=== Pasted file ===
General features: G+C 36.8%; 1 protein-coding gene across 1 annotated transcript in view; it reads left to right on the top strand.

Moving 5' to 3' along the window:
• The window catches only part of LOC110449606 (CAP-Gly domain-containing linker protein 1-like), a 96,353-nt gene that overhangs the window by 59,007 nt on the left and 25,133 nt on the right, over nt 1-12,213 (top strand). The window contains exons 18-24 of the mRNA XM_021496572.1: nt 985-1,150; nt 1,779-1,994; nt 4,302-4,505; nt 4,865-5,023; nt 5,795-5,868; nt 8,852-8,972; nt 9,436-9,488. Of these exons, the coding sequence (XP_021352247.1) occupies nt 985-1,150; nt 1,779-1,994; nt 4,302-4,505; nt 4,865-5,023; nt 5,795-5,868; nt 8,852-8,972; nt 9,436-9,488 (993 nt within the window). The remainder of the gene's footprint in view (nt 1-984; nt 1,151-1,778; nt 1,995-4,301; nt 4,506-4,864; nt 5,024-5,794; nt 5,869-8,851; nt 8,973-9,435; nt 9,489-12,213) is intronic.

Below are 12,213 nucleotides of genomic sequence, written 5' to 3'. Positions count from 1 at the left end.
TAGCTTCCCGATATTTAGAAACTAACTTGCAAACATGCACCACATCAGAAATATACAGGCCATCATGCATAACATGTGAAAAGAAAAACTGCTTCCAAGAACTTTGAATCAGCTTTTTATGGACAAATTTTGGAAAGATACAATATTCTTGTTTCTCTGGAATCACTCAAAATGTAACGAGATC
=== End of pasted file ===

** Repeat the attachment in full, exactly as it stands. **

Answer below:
General features: G+C 36.8%; 1 protein-coding gene across 1 annotated transcript in view; it reads left to right on the top strand.

Moving 5' to 3' along the window:
• The window catches only part of LOC110449606 (CAP-Gly domain-containing linker protein 1-like), a 96,353-nt gene that overhangs the window by 59,007 nt on the left and 25,133 nt on the right, over nt 1-12,213 (top strand). The window contains exons 18-24 of the mRNA XM_021496572.1: nt 985-1,150; nt 1,779-1,994; nt 4,302-4,505; nt 4,865-5,023; nt 5,795-5,868; nt 8,852-8,972; nt 9,436-9,488. Of these exons, the coding sequence (XP_021352247.1) occupies nt 985-1,150; nt 1,779-1,994; nt 4,302-4,505; nt 4,865-5,023; nt 5,795-5,868; nt 8,852-8,972; nt 9,436-9,488 (993 nt within the window). The remainder of the gene's footprint in view (nt 1-984; nt 1,151-1,778; nt 1,995-4,301; nt 4,506-4,864; nt 5,024-5,794; nt 5,869-8,851; nt 8,973-9,435; nt 9,489-12,213) is intronic.

Below are 12,213 nucleotides of genomic sequence, written 5' to 3'. Positions count from 1 at the left end.
TAGCTTCCCGATATTTAGAAACTAACTTGCAAACATGCACCACATCAGAAATATACAGGCCATCATGCATAACATGTGAAAAGAAAAACTGCTTCCAAGAACTTTGAATCAGCTTTTTATGGACAAATTTTGGAAAGATACAATATTCTTGTTTCTCTGGAATCACTCAAAATGTAACGAGATC